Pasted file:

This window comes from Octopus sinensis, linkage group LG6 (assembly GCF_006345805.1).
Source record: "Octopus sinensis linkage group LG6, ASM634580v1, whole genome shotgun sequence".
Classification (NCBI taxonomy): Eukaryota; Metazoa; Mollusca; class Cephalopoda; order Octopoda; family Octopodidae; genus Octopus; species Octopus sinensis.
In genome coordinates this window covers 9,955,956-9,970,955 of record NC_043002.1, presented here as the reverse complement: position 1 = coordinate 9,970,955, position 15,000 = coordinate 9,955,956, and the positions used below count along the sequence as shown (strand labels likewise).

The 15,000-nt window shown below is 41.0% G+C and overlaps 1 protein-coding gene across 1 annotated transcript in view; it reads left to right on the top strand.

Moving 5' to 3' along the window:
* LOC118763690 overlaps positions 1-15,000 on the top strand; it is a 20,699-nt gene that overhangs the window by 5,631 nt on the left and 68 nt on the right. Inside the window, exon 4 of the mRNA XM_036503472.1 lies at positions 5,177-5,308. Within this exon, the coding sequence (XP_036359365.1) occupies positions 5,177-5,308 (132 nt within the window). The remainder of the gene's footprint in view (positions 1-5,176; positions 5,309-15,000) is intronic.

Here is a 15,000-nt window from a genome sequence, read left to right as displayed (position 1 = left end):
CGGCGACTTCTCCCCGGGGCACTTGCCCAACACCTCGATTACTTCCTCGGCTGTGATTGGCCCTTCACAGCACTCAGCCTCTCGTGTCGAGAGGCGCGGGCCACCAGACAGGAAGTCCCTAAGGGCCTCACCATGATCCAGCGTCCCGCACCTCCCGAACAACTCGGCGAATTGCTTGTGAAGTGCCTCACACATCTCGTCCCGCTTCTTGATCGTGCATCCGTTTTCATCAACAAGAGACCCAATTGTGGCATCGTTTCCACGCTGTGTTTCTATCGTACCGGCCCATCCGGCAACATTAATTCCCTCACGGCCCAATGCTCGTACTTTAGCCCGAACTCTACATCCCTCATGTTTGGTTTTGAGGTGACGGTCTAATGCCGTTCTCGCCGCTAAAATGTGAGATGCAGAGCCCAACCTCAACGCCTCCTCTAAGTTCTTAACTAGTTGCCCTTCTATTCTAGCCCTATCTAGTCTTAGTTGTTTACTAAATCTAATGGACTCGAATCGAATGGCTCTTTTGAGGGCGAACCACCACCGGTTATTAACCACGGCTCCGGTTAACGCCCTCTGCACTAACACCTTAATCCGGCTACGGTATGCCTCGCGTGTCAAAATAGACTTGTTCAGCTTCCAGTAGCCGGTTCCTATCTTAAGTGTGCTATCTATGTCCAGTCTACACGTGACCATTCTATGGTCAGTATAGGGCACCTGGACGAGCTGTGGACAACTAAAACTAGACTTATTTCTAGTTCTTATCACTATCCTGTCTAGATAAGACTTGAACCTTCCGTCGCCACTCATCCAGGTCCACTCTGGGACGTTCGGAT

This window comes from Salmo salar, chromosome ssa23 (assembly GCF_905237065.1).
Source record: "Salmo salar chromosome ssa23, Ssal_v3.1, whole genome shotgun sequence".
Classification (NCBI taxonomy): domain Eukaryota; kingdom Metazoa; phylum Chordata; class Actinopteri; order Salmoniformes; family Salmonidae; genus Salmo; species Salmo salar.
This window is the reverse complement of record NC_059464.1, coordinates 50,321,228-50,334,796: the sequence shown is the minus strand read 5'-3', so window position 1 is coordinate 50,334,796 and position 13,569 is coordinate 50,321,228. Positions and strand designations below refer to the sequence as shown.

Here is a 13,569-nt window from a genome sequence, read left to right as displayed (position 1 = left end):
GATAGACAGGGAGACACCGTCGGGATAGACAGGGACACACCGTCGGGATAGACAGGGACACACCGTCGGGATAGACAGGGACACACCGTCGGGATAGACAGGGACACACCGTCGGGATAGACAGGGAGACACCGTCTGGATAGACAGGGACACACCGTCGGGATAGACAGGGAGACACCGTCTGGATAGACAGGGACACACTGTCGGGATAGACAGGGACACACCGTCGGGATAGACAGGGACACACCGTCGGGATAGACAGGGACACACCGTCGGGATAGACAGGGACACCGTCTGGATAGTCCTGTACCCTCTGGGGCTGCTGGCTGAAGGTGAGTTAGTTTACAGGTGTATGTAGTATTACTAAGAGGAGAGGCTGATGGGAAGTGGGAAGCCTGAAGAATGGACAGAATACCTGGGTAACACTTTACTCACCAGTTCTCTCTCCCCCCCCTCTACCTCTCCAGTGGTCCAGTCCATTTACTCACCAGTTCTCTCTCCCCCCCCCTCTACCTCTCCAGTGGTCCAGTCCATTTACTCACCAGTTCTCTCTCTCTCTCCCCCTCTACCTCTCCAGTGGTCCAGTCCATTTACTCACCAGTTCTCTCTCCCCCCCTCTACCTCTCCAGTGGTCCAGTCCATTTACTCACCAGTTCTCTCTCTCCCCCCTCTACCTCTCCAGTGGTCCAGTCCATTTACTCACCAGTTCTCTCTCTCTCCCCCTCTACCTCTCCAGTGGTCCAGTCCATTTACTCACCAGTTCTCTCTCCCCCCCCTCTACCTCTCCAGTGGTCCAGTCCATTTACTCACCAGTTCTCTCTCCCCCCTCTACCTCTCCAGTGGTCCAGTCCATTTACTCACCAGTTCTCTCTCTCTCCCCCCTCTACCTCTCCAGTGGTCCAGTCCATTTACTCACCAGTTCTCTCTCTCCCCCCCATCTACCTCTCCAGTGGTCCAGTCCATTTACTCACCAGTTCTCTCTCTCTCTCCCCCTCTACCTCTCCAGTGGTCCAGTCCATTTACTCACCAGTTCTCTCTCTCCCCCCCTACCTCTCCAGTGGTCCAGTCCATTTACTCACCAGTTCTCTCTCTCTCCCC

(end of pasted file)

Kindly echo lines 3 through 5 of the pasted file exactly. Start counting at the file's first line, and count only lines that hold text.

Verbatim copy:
Classification (NCBI taxonomy): Eukaryota; Metazoa; Mollusca; class Cephalopoda; order Octopoda; family Octopodidae; genus Octopus; species Octopus sinensis.
In genome coordinates this window covers 9,955,956-9,970,955 of record NC_043002.1, presented here as the reverse complement: position 1 = coordinate 9,970,955, position 15,000 = coordinate 9,955,956, and the positions used below count along the sequence as shown (strand labels likewise).

The 15,000-nt window shown below is 41.0% G+C and overlaps 1 protein-coding gene across 1 annotated transcript in view; it reads left to right on the top strand.